Release Date: March 13th, 1927 (US)
Genre: Drama; Science fiction
Starring: Gustav Fröhlich, Brigitte Helm, Rudolf Klein-Rogge, Alfred Abel
Lost for 80 years until its miraculous 2008 rediscovery in an Argentinian museum, Fritz Lang’s original version of Metropolis astonishes in both its visionary aesthetic and also its societal relevance almost a century after release. The film’s opening montage depicts brassy, metallic equipment chinking away as steam spurts out without prejudice, and it is clear from the off — the machines have taken over. Workers solemnly shuffle in and out of tunnels for their latest totalitarian inspired shift, shoulders hunched, heads drooped. “Deep below the surface lay the workers’ city,” a cue card informs us.
The ‘Club of the Sons’ lies above, hosting libraries and lecture halls and lush gardens. Inhabitants all wear bright, expensive garments that haven’t been dirtied by the plumes of ash below. They scurry around dazzling water fountains seemingly oblivious to burden, their nonchalance heightened by the fact that those doing all the hard graft underneath probably don’t see much in the way of H2O replenishment. Lang is introducing us to a clear class order, where those on the lower end of the scale are compelled to fund their loftier counterparts’ serene lifestyle.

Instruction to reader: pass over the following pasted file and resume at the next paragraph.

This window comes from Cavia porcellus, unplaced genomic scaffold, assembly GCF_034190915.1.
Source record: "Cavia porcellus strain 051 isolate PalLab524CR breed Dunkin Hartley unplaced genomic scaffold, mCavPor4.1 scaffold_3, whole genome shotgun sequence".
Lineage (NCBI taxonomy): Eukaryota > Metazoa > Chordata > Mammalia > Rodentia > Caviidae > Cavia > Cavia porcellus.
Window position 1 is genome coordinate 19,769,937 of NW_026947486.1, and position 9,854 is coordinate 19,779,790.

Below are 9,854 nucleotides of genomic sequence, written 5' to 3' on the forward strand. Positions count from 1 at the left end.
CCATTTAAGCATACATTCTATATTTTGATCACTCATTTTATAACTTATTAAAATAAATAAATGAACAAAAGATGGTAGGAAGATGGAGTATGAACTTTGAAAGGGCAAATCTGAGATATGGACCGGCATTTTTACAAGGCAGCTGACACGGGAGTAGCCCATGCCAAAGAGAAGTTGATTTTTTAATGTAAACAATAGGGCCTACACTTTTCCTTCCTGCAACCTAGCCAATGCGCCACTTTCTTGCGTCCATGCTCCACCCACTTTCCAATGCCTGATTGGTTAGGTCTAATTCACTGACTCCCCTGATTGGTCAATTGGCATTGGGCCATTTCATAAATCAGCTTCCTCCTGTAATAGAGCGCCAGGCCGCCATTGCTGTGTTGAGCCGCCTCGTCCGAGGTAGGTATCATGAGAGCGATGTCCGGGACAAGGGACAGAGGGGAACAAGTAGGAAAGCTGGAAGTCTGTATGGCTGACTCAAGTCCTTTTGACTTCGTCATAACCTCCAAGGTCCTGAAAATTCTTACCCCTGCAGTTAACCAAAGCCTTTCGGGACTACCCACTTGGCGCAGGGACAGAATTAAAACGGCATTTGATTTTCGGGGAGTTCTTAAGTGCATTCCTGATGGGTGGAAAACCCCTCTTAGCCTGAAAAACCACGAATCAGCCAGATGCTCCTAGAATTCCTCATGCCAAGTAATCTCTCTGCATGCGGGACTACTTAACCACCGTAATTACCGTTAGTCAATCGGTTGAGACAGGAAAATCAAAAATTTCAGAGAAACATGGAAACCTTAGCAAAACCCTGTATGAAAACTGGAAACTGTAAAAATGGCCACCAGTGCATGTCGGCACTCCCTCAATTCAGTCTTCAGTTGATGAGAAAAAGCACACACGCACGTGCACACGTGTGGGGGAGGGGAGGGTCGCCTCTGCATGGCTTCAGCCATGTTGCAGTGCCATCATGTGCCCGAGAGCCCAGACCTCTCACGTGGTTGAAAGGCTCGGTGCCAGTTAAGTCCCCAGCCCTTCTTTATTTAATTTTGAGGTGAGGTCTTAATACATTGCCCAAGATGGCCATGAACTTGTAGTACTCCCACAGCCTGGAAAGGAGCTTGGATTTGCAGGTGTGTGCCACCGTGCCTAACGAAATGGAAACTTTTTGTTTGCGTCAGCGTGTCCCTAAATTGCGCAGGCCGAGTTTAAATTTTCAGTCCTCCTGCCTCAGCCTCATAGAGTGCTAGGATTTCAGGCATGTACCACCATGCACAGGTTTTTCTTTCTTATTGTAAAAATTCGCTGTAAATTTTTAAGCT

The first literal clash of class occurs shortly thereafter: worn, muddled children seemingly escape into the land of luxury, leaving the socialites frozen in anger. Or perhaps it is fear. All except Freder (Gustav Fröhlich), offspring of the Master of Metropolis Joh Fredersen (Alfred Abel) — the latter resides in the even grander Tower of Babel, one of many religious references laced throughout. The film primarily follows Freder as he goes in search of Maria (Brigitte Helm), a young Mother Teresa-esque figure from the workers’ city.
He ventures into a world of capitalist mechanisation where everything is procedural and methodological, and where a single deviation from structure entails disaster; we see men fall, likely tragically, after a large machine providing power to the city above malfunctions. It is here that Freder realises these labourers are essentially slaves to the system, and that his father is complicit in promoting their hardships. “What if one day those in the depths rise up against you?” says son despondently to father as the film not-so-subtly anticipates events to come.
From the beginning, it is made apparent that our protagonist considers all humans to be his brothers and sisters. It could come across as forced characterisation, but Gustav Fröhlich subsequently spends two hours justifying his persona’s caring mentality through empathetic expression. Freder’s not the only aristocrat with a conscience; we also have Joh’s trusty-cum-not-so-trusty assistant Josaphat (Theodor Loos), whose job security anxieties capture in a nutshell the power his boss has over the city.